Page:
I am an instructor. I said that directly in the first post. I also said that I am not this child's "instructor" under normal circumstances. We allow her to bring in an outside instructor on occassion... she generally operates without one. I understand what you are saying, however. The problem is that as the barn owner, I AM liable, particularly when the child is under my supervision. I feel as though I should have established that while they are under my care, I am not simply "supervision", but also their "part time" instructor, like it or not. Due to the fact that I did not do that to begin with, of course I come across as "butting in"... however, at 12 years old, there is a lot to be learned. I didn't foresee this problem because the child wasn't having behavioral issues with her horse (that are exacerbated by the child's way of riding) at the time we started to allow her to come out under our supervision. Now I'm trying to figure out how to diplomatically inform them that unless the child is able to regard me as instructor in absence of her parents, the child is not allowed here without them. I hope that clarifies the misunderstanding from my original post :/
     
    09-02-2011, 10:06 AM
  #8
Showing
Quote:
Originally Posted by Joe4d    
it sounds like you may need to mind your own business. If you let em come without parents, and the parents let em, then that's their issue.
The first time a child does something dangerous (to herself or the horse) and gets hurt, there will be a parent ready to sue because an instructor (or at least an adult) was there and did nothing to prevent it.

It is absurd to think that any responsible adult should not step in when they see a situation that could cause harm.

A child that is not listening or has an attitude should be disciplined in some way concerning their privilege at the barn - IMO. Remember it is a privilege not a right for them to be there without their parents.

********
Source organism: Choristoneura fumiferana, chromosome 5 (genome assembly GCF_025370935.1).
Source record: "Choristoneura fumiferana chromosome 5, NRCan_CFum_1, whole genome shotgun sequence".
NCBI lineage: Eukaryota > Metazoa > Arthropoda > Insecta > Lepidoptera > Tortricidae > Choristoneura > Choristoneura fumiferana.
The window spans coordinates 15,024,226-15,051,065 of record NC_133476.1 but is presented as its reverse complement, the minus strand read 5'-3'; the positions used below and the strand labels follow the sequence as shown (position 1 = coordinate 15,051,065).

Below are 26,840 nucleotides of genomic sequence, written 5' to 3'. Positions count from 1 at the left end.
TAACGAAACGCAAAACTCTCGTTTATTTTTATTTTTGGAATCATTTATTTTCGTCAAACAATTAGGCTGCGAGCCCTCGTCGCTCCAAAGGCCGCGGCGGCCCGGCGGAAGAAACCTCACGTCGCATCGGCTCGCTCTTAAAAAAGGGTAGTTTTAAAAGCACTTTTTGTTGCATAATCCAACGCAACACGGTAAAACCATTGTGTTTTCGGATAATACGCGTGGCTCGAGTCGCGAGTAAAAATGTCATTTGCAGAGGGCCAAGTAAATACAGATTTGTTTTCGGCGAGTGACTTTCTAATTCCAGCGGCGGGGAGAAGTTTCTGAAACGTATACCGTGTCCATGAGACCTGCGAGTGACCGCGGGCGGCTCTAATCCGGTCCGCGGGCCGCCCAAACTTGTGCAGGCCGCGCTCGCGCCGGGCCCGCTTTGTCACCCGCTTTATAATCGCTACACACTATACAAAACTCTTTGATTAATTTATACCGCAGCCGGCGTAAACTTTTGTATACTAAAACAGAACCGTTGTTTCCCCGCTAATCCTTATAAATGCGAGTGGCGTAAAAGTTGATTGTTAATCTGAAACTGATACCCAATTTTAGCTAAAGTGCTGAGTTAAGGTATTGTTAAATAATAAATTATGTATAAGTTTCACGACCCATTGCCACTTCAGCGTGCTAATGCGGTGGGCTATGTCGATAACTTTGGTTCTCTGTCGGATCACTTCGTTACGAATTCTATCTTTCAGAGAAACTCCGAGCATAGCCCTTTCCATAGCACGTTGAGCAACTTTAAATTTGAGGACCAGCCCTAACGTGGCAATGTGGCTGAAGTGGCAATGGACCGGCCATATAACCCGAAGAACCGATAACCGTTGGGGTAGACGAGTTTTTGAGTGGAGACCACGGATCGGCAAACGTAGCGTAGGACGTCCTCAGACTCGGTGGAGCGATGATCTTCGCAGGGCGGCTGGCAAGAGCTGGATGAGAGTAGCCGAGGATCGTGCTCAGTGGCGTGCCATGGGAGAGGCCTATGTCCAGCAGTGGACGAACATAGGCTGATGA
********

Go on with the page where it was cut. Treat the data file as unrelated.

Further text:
09-02-2011, 10:09 AM
  #9
Weanling
I should also express that even though I want to insist that the child regard me as "instructor" in the absence of parents, I want it to be a fun learning experience. At this point, I don't think that is possible because, like I said... there were no behavioral issues present in the horse at the time we agreed to allow the child to come to barn without parents. We didn't establish rules. The child *probably does* regard me as "butting in" because this wasn't established... which is what I think the "blank stare" thing this (otherwise) polite child shows is all about. So, while I think your initial statement that I AM butting in is off the mark, it is a good point in the grander scheme of things, so thank you! Now... how do I establish these rules? As a horse owner, how would you like to be approached about a "rule change" as it relates to you?
     
    09-02-2011, 10:12 AM
  #10
Showing
As a BO, I would sent out (as well as post) the new rules. If you have barn meeting, then that may be a good place to bring them up. Doing it that way, you are not targeting anyone in particular.
RitzieAnn, gigem88 and Calmwaters like this.
     

Tags
horses, kids, parental supervision